Legend (30th Anniversary Edition)
(Island / Tuff Gong)
US: 1 Jul 2014
Was there really any good reason to release Legend yet again other than someone’s need to rake in more cash from the best-selling reggae album ever? Is Rita Marley’s bank account not sufficiently plush these days? It can’t be that Island/Tuff Gong believed they needed to keep Bob Marley‘s memory alive 33 years after his death. Legend Remixed came out in 2013; a re-mastered version of the album, first released in 1984, was issued in 2002.
The ostensible reason for the latest re-release is technological. The new “deluxe” version is a “combo set” comprising a CD and a Blu-ray pure audio disk. For the latter, producer Bob Clearmountain mixed the original tapes in 5.1 (five speakers plus subwoofer, as opposed to stereo’s two speakers), resulting in a more textured sound with less compression and greater depth. The sound quality is indeed superior to a standard compact disk and vastly superior to the MP3 format. But so what? Most music consumers don’t buy disks nowadays, and not only younger ones. As countless frustrated audiophiles have complained, it makes more sense to improve the quality of downloadable files (as Neil Young is doing with his PonoMusic project) and the poor quality of earbud and iPod sound.
So what does the buyer get with Legend (30th Anniversary Edition) besides better sound? Two outtakes, of “Easy Skanking” and “Punky Reggae Party”, neither one a must-have, and the original version of “No Woman, No Cry”, from the Natty Dread album. And the combo set is packaged with a 28-page booklet with photos, liner notes and the musings of Sir Paul McCartney and Stevie Wonder about Marley’s greatness. If you need this ephemera, then go right ahead.
But the interesting story about Legend has nothing to do with remixes or deluxe packaging. Critics have noted that the album, originally released three years after Marley’s death, presents him at his most unthreatening, and most anodyne. And that was intentional. Chris Kornelis, in a recent article in the Houston Press, reported that two years after Marley died Island Records chief Chris Blackwell hired Dave Robinson, a co-founder of Stiff Records, to put together a collection of Marley’s songs. Robinson, in reviewing the sales figures of Marley’s albums, was surprised to discover that the king of reggae didn’t move millions of units of what the industry calls “product”. He had respectable sales, in the high hundred-thousands, but not superstar figures.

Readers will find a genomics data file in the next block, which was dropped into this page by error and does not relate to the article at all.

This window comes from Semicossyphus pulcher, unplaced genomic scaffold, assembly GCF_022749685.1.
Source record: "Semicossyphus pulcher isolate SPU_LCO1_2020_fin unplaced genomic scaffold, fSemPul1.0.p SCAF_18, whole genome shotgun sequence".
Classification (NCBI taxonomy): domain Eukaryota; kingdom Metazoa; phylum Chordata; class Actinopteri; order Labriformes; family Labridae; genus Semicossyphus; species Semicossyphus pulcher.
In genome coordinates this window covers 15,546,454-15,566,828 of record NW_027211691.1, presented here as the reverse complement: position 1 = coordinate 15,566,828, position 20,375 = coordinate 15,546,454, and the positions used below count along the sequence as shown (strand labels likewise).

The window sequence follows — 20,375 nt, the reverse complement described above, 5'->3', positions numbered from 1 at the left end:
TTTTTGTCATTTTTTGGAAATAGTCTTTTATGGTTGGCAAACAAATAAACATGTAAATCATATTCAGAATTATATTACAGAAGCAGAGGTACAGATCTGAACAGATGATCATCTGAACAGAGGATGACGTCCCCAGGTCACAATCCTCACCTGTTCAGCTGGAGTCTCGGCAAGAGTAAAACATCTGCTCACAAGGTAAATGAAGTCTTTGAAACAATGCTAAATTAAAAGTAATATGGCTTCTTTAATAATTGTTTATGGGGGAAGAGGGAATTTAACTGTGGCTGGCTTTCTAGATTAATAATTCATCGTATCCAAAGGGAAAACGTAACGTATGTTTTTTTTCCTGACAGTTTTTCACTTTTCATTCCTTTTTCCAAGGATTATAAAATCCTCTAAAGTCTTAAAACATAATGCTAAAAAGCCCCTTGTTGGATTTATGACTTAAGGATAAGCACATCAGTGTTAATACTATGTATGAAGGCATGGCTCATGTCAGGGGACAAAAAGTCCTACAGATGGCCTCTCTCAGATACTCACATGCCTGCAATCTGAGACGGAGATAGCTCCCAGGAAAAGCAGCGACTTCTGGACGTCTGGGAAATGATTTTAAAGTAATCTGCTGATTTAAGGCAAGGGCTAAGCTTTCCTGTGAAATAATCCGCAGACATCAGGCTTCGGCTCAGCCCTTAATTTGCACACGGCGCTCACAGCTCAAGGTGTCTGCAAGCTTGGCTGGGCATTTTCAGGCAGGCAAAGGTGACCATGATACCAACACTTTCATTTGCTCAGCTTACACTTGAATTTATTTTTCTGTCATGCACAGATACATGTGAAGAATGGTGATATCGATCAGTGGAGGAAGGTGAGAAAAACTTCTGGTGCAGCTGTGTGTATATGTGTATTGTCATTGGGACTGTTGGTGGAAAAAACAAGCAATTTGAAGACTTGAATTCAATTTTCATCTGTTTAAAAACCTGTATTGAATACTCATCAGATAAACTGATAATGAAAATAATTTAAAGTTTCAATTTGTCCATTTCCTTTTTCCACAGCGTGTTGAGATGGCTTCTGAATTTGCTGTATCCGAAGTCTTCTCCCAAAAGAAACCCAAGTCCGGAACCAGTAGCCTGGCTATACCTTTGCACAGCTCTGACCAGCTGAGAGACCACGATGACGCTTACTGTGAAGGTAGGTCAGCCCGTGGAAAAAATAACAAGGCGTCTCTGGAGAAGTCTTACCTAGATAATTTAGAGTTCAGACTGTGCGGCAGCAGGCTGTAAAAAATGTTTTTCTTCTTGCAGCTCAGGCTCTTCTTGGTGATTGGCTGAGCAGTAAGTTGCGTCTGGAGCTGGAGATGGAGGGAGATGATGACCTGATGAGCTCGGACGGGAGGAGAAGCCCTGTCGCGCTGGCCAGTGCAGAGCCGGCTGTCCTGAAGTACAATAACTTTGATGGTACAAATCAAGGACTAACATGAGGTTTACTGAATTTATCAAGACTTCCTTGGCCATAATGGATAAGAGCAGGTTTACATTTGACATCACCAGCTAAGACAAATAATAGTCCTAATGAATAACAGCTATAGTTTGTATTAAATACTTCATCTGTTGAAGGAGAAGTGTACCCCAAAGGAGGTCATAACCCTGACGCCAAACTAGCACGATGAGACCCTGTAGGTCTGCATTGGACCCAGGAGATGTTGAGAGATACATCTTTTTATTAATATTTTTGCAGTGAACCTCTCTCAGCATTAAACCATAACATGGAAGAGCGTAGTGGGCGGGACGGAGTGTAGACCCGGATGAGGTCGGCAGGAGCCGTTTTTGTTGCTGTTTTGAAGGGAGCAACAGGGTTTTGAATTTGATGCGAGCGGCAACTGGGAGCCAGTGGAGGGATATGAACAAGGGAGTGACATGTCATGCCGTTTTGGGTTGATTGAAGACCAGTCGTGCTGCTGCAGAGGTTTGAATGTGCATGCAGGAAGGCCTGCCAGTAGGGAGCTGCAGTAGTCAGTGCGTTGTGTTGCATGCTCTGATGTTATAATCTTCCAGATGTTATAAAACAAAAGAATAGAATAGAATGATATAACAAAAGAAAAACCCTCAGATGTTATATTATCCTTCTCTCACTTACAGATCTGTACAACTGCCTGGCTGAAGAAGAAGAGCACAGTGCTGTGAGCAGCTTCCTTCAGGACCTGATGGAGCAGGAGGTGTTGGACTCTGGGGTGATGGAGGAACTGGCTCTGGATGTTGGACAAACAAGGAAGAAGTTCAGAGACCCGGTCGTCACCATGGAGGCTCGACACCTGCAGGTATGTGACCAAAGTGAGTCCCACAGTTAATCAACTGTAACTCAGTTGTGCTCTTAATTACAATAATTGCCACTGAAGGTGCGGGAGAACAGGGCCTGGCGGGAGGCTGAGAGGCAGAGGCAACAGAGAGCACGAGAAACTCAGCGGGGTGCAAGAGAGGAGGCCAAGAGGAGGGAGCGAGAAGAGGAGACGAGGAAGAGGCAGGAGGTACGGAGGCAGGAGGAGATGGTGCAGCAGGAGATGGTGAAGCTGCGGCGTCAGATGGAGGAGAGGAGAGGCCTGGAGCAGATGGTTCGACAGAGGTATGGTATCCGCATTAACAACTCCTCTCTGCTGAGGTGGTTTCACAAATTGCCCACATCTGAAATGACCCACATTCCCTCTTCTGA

Robinson, says Kornelis, “believed he could sell a million copies of the [proposed compilation] album, but to do it, he would have to repackage not just a collection of songs, but Marley himself.”
“My vision of Bob from a marketing point of view”, Robinson says, “was to sell him to the white world.”
Robinson “had a hunch that suburban record buyers were uneasy with Marley’s image—that of a perpetually stoned, politically driven iconoclast associated with violence. And so he commissioned a London-based researcher named Gary Trueman to conduct focus groups with white suburban record buyers in England.”
The focus groups told Robinson that the scary Rasta revolution stuff turned off Caucasian consumers. So, with a few exceptions, Legend focuses on Marley’s most upbeat, tuneful and least-political material. The album has the maddeningly chirpy “Three Little Birds” (the Target department store chain uses a bit of it in their latest back-to-school ads), “One Love” (repurposed by the Jamaica Tourist Board as an advertising jingle), “Is This Love?” and “Waiting in Vain”. But not “Revolution”, “Them Bellyful (But We Hungry)”, “Slave Driver”, “Rebel Music”, and certainly not “Burnin’ and Lootin’”.
Robinson’s strategy certainly paid off. Legend has sold better than any other reggae album, with more than 15 million copies sold in the U.S. and more than 27 million worldwide. Chris Kornelis reports sales of about 250,000 units annually in the United States alone.
Bob Marley was never just a radical spokesperson for the dispossessed, in Jamaica and worldwide. His formative influences were American R&B and soul music, and he had always written sweet and tender love songs. Legend does offer some of the best. But the compilation is so skewed towards romance that it presents a distorted view of this still-influential and beloved artist.
Instead of shelling out for yet another release of Legend, fans who know Marley only from that collection would do well to check out Catch a Fire, Burnin’, Natty Dread, Survival and Uprising. Those spikier, angrier albums give a fuller aural portrait of the former Kingston slum dweller who had much more to offer the world than easy skankin’.